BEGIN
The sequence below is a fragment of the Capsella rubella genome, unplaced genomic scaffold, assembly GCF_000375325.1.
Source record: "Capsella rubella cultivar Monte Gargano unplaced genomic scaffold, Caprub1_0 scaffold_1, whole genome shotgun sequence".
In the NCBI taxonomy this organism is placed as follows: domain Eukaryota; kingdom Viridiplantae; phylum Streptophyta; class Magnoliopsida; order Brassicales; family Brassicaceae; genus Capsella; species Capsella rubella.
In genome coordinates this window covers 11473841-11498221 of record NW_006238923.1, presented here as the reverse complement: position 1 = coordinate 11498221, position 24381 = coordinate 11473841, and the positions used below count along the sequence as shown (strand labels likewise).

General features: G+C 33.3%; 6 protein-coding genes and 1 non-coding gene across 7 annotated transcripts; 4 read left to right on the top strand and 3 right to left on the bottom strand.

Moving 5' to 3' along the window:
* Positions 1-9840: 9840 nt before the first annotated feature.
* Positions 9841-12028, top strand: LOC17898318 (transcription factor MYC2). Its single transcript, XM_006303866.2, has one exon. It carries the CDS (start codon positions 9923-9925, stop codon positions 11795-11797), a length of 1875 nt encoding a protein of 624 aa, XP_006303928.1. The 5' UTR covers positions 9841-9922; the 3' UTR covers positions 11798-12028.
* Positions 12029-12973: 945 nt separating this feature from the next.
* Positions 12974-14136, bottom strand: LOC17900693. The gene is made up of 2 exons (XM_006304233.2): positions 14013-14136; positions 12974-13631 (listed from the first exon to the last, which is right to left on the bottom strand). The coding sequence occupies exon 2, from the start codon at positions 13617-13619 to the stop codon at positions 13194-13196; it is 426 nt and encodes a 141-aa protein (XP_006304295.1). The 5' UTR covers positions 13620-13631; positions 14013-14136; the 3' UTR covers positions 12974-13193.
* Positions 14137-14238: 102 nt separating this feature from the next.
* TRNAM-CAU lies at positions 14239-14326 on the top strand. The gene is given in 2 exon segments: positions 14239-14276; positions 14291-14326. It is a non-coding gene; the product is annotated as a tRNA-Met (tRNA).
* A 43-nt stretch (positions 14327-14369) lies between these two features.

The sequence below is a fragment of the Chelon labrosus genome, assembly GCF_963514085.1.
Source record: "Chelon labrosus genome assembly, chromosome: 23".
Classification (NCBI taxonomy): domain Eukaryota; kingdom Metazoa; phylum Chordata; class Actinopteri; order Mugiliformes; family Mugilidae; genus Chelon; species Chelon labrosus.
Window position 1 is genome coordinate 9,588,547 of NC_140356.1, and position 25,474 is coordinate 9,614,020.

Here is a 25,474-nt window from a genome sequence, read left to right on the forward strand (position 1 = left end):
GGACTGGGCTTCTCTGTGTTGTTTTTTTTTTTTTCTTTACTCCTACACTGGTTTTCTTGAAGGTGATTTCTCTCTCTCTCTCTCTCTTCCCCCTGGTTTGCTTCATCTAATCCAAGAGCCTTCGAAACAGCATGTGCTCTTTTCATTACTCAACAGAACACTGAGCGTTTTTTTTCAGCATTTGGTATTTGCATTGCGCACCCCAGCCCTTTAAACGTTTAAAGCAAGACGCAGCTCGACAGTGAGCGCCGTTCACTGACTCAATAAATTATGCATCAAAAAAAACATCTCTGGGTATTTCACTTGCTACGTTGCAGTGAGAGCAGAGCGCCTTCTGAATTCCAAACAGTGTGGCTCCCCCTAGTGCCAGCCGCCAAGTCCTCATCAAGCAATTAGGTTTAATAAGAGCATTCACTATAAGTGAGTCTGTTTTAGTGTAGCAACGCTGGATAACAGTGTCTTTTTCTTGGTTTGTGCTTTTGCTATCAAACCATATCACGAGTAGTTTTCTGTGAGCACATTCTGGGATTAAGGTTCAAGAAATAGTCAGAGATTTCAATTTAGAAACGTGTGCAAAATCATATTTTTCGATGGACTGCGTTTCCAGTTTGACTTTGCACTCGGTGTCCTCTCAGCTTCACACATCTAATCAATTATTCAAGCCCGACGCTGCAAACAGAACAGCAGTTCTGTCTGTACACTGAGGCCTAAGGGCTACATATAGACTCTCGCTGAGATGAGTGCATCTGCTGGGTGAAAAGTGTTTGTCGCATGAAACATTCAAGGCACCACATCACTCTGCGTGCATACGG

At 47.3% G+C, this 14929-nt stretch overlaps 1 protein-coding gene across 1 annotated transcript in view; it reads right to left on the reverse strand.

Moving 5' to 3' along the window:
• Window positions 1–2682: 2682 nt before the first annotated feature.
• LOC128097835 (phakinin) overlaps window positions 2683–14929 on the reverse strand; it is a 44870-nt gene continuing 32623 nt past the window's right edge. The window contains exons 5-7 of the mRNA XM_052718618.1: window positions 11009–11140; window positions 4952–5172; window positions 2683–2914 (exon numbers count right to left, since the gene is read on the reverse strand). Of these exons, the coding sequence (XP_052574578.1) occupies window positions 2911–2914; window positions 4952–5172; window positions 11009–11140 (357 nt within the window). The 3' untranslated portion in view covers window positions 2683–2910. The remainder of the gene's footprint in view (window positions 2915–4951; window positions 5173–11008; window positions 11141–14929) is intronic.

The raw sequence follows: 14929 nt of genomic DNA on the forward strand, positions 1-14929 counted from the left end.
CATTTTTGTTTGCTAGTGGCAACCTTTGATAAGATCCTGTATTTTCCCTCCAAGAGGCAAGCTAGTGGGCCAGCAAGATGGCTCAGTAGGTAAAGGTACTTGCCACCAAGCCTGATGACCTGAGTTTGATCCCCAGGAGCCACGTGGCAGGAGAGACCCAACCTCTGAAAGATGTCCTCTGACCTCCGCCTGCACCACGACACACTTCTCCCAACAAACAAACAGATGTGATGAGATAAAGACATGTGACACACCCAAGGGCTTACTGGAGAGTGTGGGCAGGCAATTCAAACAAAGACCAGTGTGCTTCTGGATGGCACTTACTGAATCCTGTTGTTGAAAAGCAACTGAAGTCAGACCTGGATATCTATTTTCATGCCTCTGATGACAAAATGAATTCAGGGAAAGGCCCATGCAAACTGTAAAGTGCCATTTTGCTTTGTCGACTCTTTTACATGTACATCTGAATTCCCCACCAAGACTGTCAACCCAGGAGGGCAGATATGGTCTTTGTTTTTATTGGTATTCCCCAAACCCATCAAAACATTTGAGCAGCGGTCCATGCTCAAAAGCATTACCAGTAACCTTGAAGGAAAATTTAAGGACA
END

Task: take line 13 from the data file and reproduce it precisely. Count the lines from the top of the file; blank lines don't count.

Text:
* A 43-nt stretch (positions 14327-14369) lies between these two features.